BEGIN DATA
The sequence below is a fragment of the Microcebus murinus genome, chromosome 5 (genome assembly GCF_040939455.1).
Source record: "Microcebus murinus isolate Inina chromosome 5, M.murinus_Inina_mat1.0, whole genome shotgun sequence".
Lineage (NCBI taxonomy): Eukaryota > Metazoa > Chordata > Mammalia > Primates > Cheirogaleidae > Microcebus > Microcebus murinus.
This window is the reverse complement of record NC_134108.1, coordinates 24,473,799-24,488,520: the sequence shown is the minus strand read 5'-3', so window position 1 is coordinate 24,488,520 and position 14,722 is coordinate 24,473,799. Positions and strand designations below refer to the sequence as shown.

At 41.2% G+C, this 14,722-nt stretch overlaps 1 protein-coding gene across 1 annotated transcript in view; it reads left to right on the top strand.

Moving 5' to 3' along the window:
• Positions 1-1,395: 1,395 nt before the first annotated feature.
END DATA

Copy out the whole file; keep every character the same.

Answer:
The sequence below is a fragment of the Microcebus murinus genome, chromosome 5 (genome assembly GCF_040939455.1).
Source record: "Microcebus murinus isolate Inina chromosome 5, M.murinus_Inina_mat1.0, whole genome shotgun sequence".
Lineage (NCBI taxonomy): Eukaryota > Metazoa > Chordata > Mammalia > Primates > Cheirogaleidae > Microcebus > Microcebus murinus.
This window is the reverse complement of record NC_134108.1, coordinates 24,473,799-24,488,520: the sequence shown is the minus strand read 5'-3', so window position 1 is coordinate 24,488,520 and position 14,722 is coordinate 24,473,799. Positions and strand designations below refer to the sequence as shown.

At 41.2% G+C, this 14,722-nt stretch overlaps 1 protein-coding gene across 1 annotated transcript in view; it reads left to right on the top strand.

Moving 5' to 3' along the window:
• Positions 1-1,395: 1,395 nt before the first annotated feature.